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Second look at spending

Frontier supt. asks Deerfield, Sunderland to reconsider rejected capital requests

SUNDERLAND — Frontier School Superintendent Regina Nash has asked Sunderland and Deerfield to reconsider some previously rejected capital spending requests at upcoming special town meetings.

Nash requested a school budget article piggyback onto any future special town meeting for the regional ambulance proposal. The dates of the town meetings are not set yet, but are expected in September.

This spring, the Frontier Regional School Committee requested $133,250 for capital projects for next year in addition to its $9.7 million operating budget.

The school request included $67,500 for safety and security improvements, $5,750 for electrical improvements, $30,000 each for a maintenance pickup and a student transport van.

At the annual town meetings in Sunderland and Deerfield, selectmen recommended and townspeople supported only safety and security projects.

Deerfield approved $14,803 in safety and security capital requests for the school, coming $68,118 short of the school’s request. Sunderland approved $17,759 for its share of the $67,500 for school building safety and security updates.

The School Committee still hopes to get the two towns’ share of the electrical improvements, maintenance truck and student transport van.

The two other Frontier member towns, Conway and Whately, funded their full shares of the school requests.

According to Nash, the school only needs one town to step up with funding.

Over the spring budget cycle, there was confusion whether all four towns had to approve the capital requests. The towns’ attorneys advised the projects’ funding was optional, but the school’s lawyer said they only required three of four towns’ approval, like the operating budget.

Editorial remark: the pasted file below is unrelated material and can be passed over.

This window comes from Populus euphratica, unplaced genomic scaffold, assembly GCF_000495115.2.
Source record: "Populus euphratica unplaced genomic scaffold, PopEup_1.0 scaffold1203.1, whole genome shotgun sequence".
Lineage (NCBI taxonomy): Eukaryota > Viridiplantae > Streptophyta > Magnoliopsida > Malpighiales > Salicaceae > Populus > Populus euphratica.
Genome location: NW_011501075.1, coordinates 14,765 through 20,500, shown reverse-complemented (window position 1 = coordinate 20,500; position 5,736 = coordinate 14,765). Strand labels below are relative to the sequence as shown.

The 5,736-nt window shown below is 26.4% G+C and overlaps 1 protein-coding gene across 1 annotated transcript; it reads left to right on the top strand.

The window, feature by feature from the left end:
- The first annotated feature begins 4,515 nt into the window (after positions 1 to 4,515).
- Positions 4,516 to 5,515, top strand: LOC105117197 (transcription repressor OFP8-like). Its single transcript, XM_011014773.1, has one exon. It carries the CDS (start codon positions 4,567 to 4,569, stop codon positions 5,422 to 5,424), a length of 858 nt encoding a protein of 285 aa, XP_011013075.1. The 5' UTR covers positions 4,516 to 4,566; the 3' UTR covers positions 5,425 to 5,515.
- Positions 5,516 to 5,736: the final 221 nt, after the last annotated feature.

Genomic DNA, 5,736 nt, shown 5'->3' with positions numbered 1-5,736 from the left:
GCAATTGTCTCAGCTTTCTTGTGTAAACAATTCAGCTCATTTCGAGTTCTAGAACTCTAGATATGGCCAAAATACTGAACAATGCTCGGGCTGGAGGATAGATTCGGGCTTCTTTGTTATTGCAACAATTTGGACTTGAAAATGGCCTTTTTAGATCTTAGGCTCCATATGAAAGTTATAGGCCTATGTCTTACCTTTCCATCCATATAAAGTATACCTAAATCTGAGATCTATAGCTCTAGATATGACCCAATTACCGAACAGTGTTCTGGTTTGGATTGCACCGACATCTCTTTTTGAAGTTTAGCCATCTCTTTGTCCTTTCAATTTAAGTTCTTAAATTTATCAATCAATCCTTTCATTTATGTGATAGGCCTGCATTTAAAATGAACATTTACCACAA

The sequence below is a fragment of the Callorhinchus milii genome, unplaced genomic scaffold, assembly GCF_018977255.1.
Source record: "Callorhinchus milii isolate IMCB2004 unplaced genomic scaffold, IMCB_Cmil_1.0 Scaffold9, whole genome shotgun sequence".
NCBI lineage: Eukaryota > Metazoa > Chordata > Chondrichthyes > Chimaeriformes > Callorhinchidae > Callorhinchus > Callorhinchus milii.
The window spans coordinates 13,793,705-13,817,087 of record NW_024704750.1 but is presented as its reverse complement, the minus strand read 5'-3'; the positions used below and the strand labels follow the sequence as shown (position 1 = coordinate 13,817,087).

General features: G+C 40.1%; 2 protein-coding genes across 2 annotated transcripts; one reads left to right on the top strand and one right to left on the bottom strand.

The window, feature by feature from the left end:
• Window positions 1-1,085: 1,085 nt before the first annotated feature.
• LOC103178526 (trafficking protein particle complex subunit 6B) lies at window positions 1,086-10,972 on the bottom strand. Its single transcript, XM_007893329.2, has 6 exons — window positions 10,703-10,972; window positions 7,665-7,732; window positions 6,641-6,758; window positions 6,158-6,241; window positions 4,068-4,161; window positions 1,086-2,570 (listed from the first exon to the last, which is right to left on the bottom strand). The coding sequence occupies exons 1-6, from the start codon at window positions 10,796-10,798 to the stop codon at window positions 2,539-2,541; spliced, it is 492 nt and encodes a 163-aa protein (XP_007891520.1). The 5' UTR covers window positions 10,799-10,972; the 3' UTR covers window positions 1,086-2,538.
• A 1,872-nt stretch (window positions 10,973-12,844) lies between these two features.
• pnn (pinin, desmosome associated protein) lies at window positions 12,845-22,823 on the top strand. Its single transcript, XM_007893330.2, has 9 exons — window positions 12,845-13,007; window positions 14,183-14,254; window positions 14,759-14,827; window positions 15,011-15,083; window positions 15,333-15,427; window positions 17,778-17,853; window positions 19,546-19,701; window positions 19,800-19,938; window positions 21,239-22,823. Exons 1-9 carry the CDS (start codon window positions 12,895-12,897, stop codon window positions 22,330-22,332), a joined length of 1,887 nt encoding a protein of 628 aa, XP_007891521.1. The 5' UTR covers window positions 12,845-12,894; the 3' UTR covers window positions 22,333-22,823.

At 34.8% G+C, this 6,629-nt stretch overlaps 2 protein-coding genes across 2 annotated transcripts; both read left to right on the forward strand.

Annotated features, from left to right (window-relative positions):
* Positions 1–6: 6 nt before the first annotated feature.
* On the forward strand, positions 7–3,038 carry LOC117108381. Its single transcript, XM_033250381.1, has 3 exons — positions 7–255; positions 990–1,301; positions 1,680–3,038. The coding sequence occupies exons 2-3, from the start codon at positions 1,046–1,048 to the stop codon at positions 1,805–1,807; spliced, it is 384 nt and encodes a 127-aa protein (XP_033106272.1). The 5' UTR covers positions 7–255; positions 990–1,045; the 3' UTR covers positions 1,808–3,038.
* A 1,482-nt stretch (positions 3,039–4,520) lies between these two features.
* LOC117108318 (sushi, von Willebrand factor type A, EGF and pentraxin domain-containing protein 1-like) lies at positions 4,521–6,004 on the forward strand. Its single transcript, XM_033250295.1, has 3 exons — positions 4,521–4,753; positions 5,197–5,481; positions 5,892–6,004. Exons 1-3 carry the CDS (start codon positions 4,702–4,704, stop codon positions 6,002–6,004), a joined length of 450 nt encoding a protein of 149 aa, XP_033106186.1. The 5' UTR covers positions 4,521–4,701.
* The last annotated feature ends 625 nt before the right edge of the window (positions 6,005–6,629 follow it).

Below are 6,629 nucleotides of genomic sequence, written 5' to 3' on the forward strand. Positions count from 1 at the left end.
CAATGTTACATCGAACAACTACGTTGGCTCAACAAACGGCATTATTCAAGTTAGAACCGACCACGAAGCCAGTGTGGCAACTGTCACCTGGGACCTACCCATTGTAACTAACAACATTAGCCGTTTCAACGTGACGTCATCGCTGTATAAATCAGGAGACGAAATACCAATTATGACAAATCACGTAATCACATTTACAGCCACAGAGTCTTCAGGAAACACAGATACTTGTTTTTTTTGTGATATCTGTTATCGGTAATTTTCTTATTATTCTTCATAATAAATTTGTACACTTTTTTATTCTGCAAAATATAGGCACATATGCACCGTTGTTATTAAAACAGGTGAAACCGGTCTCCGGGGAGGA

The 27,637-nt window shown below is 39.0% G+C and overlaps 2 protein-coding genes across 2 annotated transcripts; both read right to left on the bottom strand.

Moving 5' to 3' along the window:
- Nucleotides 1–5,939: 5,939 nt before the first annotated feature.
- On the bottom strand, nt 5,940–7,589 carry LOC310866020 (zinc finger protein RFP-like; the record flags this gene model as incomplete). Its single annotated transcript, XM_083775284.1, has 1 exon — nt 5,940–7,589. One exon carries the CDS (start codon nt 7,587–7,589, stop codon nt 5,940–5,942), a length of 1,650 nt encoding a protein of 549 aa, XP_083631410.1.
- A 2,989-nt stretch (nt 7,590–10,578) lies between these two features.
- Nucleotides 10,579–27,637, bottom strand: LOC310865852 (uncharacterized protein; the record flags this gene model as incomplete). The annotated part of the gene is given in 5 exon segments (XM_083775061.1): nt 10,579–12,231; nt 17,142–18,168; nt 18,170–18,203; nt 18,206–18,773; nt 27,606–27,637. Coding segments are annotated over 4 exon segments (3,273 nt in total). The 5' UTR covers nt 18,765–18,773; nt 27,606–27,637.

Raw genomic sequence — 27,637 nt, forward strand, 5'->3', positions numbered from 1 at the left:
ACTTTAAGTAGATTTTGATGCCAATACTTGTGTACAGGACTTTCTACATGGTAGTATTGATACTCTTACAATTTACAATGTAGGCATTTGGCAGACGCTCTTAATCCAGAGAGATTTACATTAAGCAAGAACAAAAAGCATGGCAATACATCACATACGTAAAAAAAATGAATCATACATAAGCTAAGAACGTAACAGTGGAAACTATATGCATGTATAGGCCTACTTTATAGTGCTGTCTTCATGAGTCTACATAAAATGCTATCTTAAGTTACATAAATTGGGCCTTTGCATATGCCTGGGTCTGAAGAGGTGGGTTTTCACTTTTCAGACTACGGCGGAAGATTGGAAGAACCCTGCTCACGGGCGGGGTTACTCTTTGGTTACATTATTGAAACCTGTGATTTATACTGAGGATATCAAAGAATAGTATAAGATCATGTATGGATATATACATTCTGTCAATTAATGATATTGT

Nash believes the towns are “in error according to the regional agreement and state statute.”

She contends that the Frontier capital requests requires three towns’ approval like the operating budget.

Nash explained she originally presented the projects the wrong way.

“We called them capital improvements. They’re not capital improvements. What these are are supplemental budget items,” Nash explained.

Both state General Laws and the regional agreement do not refer to any projects called capital improvements. Nash remains hopeful that the project requests will get on special town meeting warrants and townspeople will get to vote.

Gaining the favor of the selectmen may still be a challenge for Frontier.

On Monday, Sunderland selectmen discussed how Frontier has yet to address their original concern — how the remaining capital projects address student safety.

Aside from the capital requests, Sunderland Town Administrator Margaret Nartowicz also contacted incoming Superintendent Martha Barrett, Frontier Business Manager Patricia Cavanaugh and the three other town administrators to set up a July meeting to discuss the school’s financial picture.

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